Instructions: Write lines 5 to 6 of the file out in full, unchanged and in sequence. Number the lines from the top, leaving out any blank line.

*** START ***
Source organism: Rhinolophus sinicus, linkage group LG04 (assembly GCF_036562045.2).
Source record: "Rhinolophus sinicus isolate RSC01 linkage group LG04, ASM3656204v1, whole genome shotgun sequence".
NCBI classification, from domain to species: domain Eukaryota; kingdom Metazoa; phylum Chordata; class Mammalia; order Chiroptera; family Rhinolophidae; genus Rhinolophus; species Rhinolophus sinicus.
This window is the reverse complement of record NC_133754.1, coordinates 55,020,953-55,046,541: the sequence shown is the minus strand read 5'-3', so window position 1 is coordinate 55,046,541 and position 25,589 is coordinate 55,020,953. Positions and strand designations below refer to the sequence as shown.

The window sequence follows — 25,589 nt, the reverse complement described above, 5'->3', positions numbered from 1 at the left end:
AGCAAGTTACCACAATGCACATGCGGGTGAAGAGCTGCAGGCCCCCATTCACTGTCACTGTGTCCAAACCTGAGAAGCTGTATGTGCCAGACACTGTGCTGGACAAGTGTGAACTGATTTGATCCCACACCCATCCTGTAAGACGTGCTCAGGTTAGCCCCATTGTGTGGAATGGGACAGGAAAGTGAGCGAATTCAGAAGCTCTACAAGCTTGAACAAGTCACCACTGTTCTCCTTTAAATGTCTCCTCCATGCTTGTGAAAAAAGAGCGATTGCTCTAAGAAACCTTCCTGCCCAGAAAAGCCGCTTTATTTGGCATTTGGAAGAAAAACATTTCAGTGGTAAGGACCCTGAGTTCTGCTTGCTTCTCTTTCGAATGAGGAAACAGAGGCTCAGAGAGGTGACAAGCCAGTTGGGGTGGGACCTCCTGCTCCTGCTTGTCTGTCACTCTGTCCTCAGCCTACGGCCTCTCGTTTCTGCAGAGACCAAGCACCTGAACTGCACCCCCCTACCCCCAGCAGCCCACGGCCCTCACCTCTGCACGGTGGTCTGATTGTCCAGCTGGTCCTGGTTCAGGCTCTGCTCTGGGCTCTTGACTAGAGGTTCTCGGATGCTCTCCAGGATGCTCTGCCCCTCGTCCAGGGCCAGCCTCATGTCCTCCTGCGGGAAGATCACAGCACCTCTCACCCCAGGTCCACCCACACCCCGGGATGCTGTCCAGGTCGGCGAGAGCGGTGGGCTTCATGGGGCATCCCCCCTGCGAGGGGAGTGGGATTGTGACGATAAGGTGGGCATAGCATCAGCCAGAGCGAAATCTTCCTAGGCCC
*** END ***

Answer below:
The window sequence follows — 25,589 nt, the reverse complement described above, 5'->3', positions numbered from 1 at the left end:
AGCAAGTTACCACAATGCACATGCGGGTGAAGAGCTGCAGGCCCCCATTCACTGTCACTGTGTCCAAACCTGAGAAGCTGTATGTGCCAGACACTGTGCTGGACAAGTGTGAACTGATTTGATCCCACACCCATCCTGTAAGACGTGCTCAGGTTAGCCCCATTGTGTGGAATGGGACAGGAAAGTGAGCGAATTCAGAAGCTCTACAAGCTTGAACAAGTCACCACTGTTCTCCTTTAAATGTCTCCTCCATGCTTGTGAAAAAAGAGCGATTGCTCTAAGAAACCTTCCTGCCCAGAAAAGCCGCTTTATTTGGCATTTGGAAGAAAAACATTTCAGTGGTAAGGACCCTGAGTTCTGCTTGCTTCTCTTTCGAATGAGGAAACAGAGGCTCAGAGAGGTGACAAGCCAGTTGGGGTGGGACCTCCTGCTCCTGCTTGTCTGTCACTCTGTCCTCAGCCTACGGCCTCTCGTTTCTGCAGAGACCAAGCACCTGAACTGCACCCCCCTACCCCCAGCAGCCCACGGCCCTCACCTCTGCACGGTGGTCTGATTGTCCAGCTGGTCCTGGTTCAGGCTCTGCTCTGGGCTCTTGACTAGAGGTTCTCGGATGCTCTCCAGGATGCTCTGCCCCTCGTCCAGGGCCAGCCTCATGTCCTCCTGCGGGAAGATCACAGCACCTCTCACCCCAGGTCCACCCACACCCCGGGATGCTGTCCAGGTCGGCGAGAGCGGTGGGCTTCATGGGGCATCCCCCCTGCGAGGGGAGTGGGATTGTGACGATAAGGTGGGCATAGCATCAGCCAGAGCGAAATCTTCCTAGGCCC